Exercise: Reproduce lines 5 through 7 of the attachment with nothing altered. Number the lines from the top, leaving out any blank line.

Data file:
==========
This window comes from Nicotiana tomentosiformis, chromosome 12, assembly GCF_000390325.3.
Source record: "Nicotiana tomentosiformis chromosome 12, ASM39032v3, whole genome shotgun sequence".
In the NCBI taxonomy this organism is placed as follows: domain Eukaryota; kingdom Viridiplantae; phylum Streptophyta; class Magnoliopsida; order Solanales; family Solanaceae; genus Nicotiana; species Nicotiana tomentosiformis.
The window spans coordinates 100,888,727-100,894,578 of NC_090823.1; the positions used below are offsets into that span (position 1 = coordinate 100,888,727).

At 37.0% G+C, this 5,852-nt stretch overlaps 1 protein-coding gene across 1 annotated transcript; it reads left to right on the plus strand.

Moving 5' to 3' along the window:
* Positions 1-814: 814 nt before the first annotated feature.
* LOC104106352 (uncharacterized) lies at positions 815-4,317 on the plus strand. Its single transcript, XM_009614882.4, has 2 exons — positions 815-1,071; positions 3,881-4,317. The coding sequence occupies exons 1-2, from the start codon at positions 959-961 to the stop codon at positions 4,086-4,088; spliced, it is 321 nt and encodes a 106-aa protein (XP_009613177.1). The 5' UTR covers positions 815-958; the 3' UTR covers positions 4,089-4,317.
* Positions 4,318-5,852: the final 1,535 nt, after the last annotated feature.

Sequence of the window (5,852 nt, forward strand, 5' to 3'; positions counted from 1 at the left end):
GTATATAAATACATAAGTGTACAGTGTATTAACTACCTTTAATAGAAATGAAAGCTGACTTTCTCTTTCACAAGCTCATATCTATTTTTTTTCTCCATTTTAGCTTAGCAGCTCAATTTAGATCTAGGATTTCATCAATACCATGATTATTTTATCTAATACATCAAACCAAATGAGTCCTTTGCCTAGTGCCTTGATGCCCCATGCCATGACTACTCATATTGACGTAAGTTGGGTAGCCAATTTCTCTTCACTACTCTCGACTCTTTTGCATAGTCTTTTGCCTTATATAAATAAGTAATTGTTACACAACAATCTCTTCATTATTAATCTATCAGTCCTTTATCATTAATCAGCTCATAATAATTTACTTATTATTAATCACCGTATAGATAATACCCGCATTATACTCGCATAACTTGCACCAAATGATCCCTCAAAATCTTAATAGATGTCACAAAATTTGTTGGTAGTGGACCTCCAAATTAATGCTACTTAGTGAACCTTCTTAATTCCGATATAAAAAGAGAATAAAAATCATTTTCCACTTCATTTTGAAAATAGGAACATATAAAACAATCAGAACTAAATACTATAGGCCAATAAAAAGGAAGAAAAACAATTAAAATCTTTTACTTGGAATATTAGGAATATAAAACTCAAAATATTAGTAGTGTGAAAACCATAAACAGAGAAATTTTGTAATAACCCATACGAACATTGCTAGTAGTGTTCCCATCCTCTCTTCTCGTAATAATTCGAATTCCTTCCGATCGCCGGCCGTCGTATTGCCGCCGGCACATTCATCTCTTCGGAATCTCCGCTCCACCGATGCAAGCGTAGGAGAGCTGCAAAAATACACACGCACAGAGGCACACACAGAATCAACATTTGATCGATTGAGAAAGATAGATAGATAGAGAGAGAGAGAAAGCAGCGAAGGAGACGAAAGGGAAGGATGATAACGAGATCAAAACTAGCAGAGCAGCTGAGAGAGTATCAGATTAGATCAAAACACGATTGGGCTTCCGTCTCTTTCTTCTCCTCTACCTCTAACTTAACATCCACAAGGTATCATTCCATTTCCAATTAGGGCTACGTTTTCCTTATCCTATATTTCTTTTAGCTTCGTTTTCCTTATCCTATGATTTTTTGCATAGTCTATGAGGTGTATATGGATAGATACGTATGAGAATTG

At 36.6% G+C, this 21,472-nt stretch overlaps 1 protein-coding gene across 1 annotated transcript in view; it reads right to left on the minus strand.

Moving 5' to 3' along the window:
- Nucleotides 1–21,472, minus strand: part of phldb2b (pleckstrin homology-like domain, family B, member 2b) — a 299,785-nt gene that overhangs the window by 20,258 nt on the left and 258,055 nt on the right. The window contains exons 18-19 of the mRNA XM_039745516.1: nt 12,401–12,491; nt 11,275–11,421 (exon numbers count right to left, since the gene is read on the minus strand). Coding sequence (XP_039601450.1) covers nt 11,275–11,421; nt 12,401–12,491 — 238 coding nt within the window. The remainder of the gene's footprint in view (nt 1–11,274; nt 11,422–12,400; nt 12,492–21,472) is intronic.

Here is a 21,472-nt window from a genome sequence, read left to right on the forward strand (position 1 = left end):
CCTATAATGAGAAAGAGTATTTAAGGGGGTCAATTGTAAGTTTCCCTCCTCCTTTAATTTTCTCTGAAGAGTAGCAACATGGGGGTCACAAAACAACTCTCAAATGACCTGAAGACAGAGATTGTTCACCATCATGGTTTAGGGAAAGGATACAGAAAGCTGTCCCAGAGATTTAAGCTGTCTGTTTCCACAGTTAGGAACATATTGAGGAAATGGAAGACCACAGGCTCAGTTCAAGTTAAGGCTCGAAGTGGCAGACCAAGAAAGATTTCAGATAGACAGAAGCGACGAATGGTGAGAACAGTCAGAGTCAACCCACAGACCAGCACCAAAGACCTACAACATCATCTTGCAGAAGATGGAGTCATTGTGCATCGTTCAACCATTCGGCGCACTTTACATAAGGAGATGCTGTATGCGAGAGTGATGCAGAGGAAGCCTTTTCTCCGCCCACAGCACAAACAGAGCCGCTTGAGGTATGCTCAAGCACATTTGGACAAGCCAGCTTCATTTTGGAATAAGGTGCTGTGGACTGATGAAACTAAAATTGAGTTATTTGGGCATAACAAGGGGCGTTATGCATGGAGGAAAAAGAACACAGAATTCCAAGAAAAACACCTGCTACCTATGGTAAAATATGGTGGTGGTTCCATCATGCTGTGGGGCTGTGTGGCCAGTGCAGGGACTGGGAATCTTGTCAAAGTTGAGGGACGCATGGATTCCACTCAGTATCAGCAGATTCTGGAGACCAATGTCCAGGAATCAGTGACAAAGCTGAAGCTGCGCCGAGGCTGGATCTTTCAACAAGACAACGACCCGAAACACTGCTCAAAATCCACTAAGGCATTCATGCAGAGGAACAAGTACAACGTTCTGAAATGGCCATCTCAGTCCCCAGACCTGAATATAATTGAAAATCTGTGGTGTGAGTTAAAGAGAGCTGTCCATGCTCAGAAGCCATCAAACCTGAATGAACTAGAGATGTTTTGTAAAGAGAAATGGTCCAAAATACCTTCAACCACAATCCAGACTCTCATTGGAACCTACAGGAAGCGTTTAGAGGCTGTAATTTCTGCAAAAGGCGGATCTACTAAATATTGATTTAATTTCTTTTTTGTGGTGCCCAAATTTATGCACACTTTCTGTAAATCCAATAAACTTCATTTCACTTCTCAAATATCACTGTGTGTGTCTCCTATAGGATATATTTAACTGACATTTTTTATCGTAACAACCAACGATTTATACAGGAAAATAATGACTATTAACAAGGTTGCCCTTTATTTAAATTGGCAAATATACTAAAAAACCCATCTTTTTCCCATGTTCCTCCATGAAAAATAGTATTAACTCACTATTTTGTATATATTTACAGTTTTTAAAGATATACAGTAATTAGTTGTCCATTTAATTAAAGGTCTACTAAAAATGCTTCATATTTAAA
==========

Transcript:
At 37.0% G+C, this 5,852-nt stretch overlaps 1 protein-coding gene across 1 annotated transcript; it reads left to right on the plus strand.

Moving 5' to 3' along the window:
* Positions 1-814: 814 nt before the first annotated feature.